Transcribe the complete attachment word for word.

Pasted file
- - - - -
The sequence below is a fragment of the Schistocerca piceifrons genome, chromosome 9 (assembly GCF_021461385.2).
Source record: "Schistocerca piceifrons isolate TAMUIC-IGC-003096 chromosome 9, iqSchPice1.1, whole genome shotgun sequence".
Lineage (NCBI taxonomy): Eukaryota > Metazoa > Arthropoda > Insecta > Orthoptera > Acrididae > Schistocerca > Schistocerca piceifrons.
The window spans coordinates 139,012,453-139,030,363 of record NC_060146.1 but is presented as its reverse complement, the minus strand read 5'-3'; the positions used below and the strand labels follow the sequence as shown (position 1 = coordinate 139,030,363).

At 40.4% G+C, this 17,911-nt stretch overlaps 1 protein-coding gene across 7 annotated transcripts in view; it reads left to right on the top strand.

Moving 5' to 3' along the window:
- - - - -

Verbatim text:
The sequence below is a fragment of the Schistocerca piceifrons genome, chromosome 9 (assembly GCF_021461385.2).
Source record: "Schistocerca piceifrons isolate TAMUIC-IGC-003096 chromosome 9, iqSchPice1.1, whole genome shotgun sequence".
Lineage (NCBI taxonomy): Eukaryota > Metazoa > Arthropoda > Insecta > Orthoptera > Acrididae > Schistocerca > Schistocerca piceifrons.
The window spans coordinates 139,012,453-139,030,363 of record NC_060146.1 but is presented as its reverse complement, the minus strand read 5'-3'; the positions used below and the strand labels follow the sequence as shown (position 1 = coordinate 139,030,363).

At 40.4% G+C, this 17,911-nt stretch overlaps 1 protein-coding gene across 7 annotated transcripts in view; it reads left to right on the top strand.

Moving 5' to 3' along the window: